NORRIS POINT Last week marked 62 years since Lillian Pearl Laing left home in Cornwall, England, and made her way across the Atlantic to Norris Point.
Laing was one of the brides of Second World War servicemen who emigrated to Newfoundland at the end of the war.
Her husband, Joseph James Curling Laing, was a Leading Aircraftman with the Royal Air Force during the war. He was stationed in Cornwall near his future bride’s hometown of The Lizard - England¹s southernmost point.
He served as an aircraft mechanic and later a radar operator until the end of the war. The couple was married in Cornwall in 1943.
Pearl Laing said her husband was in the RAF’s 125th with the late Dr. Noel Murphy and in fact, when she travelled to North America in 1946, Laing and her two-year old daughter were on the same boat as Dr. Murphy.
Her trip took over a month to complete and was a busy time considering she was seven months pregnant and looking after her first child at the time.
“I left my home on the 26th of January and didn¹t arrive in Norris Point until Feb. 27,” Laing told The Western Star. “Back then, I didn¹t even know that Newfoundland was on the map.
My husband talked of it often of course but I didn¹t know what to expect … when I got to Norris Point, there was no electricity, no inside plumbing and no paved roads. It was a lot different from home, but the people were so friendly and I was welcomed into the community right away.”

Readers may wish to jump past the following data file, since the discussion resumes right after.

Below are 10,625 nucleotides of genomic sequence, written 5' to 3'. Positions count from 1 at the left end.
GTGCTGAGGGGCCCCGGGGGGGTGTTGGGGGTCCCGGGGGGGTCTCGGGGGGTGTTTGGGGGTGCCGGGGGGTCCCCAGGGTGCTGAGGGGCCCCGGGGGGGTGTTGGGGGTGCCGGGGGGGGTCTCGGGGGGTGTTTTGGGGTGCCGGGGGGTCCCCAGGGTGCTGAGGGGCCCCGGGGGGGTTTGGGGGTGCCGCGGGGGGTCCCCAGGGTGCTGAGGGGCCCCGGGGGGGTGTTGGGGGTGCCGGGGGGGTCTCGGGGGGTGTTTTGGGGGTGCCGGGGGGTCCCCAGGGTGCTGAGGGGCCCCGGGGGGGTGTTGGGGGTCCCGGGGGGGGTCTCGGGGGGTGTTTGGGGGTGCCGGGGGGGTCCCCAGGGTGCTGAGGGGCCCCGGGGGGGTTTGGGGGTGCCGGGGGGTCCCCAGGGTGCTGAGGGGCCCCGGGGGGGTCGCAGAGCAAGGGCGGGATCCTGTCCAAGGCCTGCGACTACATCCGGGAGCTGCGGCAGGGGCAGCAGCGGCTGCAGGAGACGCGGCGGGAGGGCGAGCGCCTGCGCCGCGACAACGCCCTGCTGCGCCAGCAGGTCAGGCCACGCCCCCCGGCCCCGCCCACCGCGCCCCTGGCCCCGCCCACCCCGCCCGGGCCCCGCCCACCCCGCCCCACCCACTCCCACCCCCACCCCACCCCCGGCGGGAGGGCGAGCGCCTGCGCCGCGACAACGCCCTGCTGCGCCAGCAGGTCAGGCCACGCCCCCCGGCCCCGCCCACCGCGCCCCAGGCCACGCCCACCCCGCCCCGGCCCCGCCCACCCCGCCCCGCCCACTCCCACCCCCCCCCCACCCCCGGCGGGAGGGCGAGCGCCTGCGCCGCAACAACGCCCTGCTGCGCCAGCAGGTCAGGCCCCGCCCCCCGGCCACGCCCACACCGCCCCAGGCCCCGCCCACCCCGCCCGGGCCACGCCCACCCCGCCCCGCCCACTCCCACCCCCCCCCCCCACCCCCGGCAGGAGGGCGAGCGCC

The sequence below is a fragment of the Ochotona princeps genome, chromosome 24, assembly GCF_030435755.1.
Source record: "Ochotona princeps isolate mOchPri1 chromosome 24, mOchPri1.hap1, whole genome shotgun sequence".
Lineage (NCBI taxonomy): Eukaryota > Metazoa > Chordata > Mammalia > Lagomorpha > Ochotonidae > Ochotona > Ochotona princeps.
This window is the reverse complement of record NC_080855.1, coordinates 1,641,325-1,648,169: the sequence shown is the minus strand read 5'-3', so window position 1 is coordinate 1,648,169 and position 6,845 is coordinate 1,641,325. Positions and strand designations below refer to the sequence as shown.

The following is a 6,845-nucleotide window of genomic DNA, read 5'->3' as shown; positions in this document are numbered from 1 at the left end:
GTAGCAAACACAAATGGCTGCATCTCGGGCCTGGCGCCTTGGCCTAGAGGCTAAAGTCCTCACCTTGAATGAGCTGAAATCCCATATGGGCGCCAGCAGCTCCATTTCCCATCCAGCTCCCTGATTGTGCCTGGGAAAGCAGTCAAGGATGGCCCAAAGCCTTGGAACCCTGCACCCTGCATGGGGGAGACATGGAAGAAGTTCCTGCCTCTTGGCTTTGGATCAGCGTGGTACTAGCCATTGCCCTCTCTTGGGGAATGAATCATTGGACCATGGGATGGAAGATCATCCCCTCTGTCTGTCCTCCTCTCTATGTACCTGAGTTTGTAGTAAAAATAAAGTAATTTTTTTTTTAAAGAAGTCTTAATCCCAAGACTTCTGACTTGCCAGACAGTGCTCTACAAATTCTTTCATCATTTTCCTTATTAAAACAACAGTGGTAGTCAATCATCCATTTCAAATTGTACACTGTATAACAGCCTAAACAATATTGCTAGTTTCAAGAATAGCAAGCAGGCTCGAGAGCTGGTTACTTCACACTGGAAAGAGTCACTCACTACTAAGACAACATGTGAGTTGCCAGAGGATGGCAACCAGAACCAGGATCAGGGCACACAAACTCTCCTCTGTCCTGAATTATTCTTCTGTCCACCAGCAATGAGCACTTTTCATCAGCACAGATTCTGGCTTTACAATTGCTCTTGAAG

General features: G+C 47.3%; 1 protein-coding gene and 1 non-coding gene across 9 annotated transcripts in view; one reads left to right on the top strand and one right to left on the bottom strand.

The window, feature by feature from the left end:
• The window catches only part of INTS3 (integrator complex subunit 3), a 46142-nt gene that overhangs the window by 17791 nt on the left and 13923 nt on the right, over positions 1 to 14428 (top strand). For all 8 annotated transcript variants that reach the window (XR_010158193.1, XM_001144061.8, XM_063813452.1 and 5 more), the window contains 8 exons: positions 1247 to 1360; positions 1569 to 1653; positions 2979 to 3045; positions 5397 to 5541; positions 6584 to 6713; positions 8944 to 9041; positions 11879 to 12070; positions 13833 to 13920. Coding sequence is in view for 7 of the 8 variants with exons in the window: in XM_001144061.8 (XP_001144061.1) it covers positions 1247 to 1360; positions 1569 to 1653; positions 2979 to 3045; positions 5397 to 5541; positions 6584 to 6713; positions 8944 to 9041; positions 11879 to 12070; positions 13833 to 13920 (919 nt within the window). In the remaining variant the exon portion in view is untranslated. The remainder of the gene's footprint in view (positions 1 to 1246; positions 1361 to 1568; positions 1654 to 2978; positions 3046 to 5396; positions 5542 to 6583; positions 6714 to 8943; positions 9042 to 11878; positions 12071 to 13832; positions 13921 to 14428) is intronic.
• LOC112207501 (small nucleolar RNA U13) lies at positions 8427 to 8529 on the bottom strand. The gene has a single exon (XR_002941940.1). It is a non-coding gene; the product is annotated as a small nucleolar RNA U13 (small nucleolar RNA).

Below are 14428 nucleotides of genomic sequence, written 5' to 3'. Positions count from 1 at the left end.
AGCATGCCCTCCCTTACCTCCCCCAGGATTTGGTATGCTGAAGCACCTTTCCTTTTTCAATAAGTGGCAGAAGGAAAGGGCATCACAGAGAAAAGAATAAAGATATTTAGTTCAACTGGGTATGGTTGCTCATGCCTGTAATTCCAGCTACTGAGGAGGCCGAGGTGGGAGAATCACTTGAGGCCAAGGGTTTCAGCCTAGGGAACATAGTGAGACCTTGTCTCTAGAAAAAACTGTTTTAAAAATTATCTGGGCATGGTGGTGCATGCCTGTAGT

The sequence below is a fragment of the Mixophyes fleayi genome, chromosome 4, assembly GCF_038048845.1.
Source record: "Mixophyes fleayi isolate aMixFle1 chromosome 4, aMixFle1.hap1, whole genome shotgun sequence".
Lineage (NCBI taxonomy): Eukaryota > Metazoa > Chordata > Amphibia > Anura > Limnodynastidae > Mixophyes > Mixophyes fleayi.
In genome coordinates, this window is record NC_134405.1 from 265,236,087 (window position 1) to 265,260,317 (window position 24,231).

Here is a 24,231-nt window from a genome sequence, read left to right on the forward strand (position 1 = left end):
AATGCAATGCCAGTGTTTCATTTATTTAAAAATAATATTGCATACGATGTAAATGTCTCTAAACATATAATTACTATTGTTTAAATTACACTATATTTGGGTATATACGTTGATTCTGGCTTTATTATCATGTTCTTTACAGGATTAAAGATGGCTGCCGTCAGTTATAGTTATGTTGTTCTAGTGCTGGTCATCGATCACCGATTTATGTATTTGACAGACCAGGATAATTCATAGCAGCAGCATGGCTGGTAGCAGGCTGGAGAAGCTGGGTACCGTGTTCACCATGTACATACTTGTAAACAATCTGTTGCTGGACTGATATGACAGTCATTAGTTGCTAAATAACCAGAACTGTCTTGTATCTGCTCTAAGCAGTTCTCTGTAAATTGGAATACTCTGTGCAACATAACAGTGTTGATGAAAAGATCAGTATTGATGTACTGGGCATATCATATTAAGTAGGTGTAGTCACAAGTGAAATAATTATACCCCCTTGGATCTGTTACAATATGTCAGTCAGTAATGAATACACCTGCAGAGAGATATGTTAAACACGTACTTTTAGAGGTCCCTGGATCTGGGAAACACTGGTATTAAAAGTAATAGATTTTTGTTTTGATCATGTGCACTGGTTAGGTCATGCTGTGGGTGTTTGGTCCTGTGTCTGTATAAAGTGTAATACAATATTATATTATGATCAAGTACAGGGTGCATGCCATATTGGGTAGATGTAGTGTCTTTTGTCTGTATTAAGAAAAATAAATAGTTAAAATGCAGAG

Laing added that growing up in a fishing town on England¹s southern coast had prepared her somewhat for life in Newfoundland. Even though she was thousands of miles away from her family and her hometown, Laing said she settled right into life in Newfoundland.
Following the war, Joseph Laing took on positions as a forester, then a forestry warden and worked until his retirement as a park warden with Parks Canada. Joseph Laing died in 1997, but Pearl is still surrounded by family. The couple raised eight children and Laing now boasts 17 grandchildren and 13 great-grandchildren. Laing has returned to visit her birthplace three times in the past 62 years. The first visit, which happened in 1964, came courtesy of a radio contest.
“I won $500 from a name that tune radio contest,” Laing said. “It was just enough to get me home and back again.
“I returned home with some of my family on the 50th anniversary of moving to Norris Point and again a few years ago. It¹s nice to visit, but Norris Point is my home and I love it.
“I have a lot of friends and I love this place.” Laing said she never once regretted her decision to move to Newfoundland.